Olaparib for Patients With DNA Repair Defects and Metastatic Prostate Cancer: Is it Time Yet?

The Journal of Targeted Therapies in Cancer, 2018 April, Volume 7, Issue 2

Reviewers Commentary: This article adds to the growing body of literature on the role of PARP inhibitors in tumors with DNA repair defects.

In the current manuscript, “Dramatic Response to Olaparib in a Patient With Metastatic Castration-Resistant Prostate Cancer: Patient Harboring a BRCA2 Germline Mutation,” the authors describe a patient with metastatic castration-resistant prostate cancer (mCRPC) with visceral disease and a poor performance status of ECOG 3. His poor performance status is secondary to worsening pulmonary metastases from CRPC. The patient has already progressed on multiple lines of hormonal and chemotherapeutic agents for mCRPC. Normally, these patients have a median time to progression of 1 to 2 months and median overall survival ranging from 6 months to 9 months, thus consistent with a very poor overall outcome. The patient developed a rapid and durable response lasting for 9 months with single-agent olaparib (Lynparza), a PARP inhibitor. This article adds to the growing body of literature on the role of PARP inhibitors in tumors with DNA repair defects.

Homologous recombination (HR) is a form of DNA repair mechanism in which a sister chromatid is used as a template to accurately repair DNA damage. BRCA2 is a key regulator of HR and interacts and recruits multiple proteins, including RAD51, at the site of DNA double-strand breaks (DSBs). BRCA2 mutation carriers are primarily predisposed to hereditary breast and ovarian cancers as well as cancers of the prostate and pancreas. Deleterious mutations in BRCA2 are reported throughout the length of the gene. Exon 11 of the BRCA2 gene is highly conserved and contains BRC repeats responsible for interacting with RAD51. The mutation reported in this patient involves the BRC repeats in the BRCA2 gene required for binding to RAD51. BRCA2 is a known tumor-suppressor gene, and germline mutations in BRCA2 are often accompanied by loss of heterozygosity (LOH) in the tumor tissue. Interestingly, the germline mutation reported in this patient was not accompanied by LOH. This finding is consistent with a previous study that suggests that loss of wild-type copy of BRCA2 may not be required for BRCA2-mediated tumorigenesis in breast cancer.1Tumors deficient in BRCA1 or 2 often share phenotypic characteristics referred to as BRCAness. BRCAness-exhibiting tumors are hypersensitive to processes or chemicals that induce DNA DSBs. One such class of chemicals is PARP inhibitors. PARP inhibitors stall normal progression of replication forks, creating DSBs. In BRCA-deficient cells, these exacerbated DSBs remain unrepaired, resulting in cell death.2This synthetic lethality between BRCAness-exhibiting tumors and PARP inhibitors can be exploited as a cancer therapy.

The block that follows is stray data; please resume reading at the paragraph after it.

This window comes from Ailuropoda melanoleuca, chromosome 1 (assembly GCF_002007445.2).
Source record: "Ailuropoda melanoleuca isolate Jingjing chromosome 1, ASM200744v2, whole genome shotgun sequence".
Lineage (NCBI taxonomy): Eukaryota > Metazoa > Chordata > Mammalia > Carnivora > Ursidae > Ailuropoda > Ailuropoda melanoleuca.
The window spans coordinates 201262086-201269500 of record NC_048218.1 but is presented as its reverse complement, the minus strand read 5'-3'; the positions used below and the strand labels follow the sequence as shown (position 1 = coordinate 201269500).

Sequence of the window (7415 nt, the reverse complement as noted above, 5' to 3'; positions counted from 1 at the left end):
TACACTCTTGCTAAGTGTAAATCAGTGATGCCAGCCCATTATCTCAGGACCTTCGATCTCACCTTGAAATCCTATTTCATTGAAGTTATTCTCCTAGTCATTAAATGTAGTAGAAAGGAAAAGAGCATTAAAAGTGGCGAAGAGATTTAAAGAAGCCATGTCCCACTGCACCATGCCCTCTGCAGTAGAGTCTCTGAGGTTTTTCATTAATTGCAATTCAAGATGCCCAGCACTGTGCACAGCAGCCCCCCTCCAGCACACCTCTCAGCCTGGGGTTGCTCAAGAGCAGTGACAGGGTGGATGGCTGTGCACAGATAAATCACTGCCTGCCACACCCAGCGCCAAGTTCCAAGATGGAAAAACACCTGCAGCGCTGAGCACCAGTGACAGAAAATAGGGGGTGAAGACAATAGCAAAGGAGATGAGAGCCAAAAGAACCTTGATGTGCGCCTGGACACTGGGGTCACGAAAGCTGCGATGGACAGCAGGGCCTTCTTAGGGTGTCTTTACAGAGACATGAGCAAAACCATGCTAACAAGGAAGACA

With rapid advances in sequencing, and the advent of next-generation sequencing (NGS), NGS can be offered to patients at nominal cost and with a fairly rapid turnaround time.3Primary tissue and cell-free DNA using liquid biopsies are both amenable to targeted exome sequencing. These look at different aspects of tumor biology and are generally thought to be complementary. Based on results from The Cancer Genome Atlas Research Network, nearly 19% of primary prostate adenocarcinomas may have mutations in DNA repair genes, including BRCA1, BRCA2, BRIP1, CHK1, CHK2, or ATM. The prevalence of these mutations with BRCAness phenotype may be even higher in advanced or castration-resistant prostate cancers. While evaluation of all metastatic patients using NGS may become a reality in the future, we recommend its use in specific situations: Patients of a young age; with multiple malignancies; with family history of breast, ovarian, pancreatic or prostate cancer; with unusual clinical presentation; or who have no FDA-approved therapy options should be offered DNA testing.

The current case also highlights the role of a multidisciplinary approach, with close collaboration among the pathologist, urologist, medical oncologist, and geneticist for the patient’s care. With the rapid integration of NGS into clinical practice, the need for multidisciplinary molecular tumor boards exists now more than ever.4


  1. King TA, Li W, Brogi E, et al. Heterogenic loss of the wild-type BRCA allele in human breast tumorigenesis. Ann Surg Oncol. 2007;14(9):2510-2518.
  2. Lord CJ, Ashworth A. BRCAness revisited. Nat Rev Cancer. 2016;16(2):110-120. doi: 10.1038/nrc.2015.21.
  3. MacConaill LE. Existing and emerging technologies for tumor genomic profiling. J Clin Oncol. 2013;31(15):1815-1824. doi: 10.1200/JCO.2012.46.5948.
  4. van der Velden DL, van Herpen CML, van Laarhoven HWM, et al. Molecular Tumor Boards: current practice and future needs. Ann Oncol. 2017;28(12):3070-3075. doi: 10.1093/annonc/mdx528.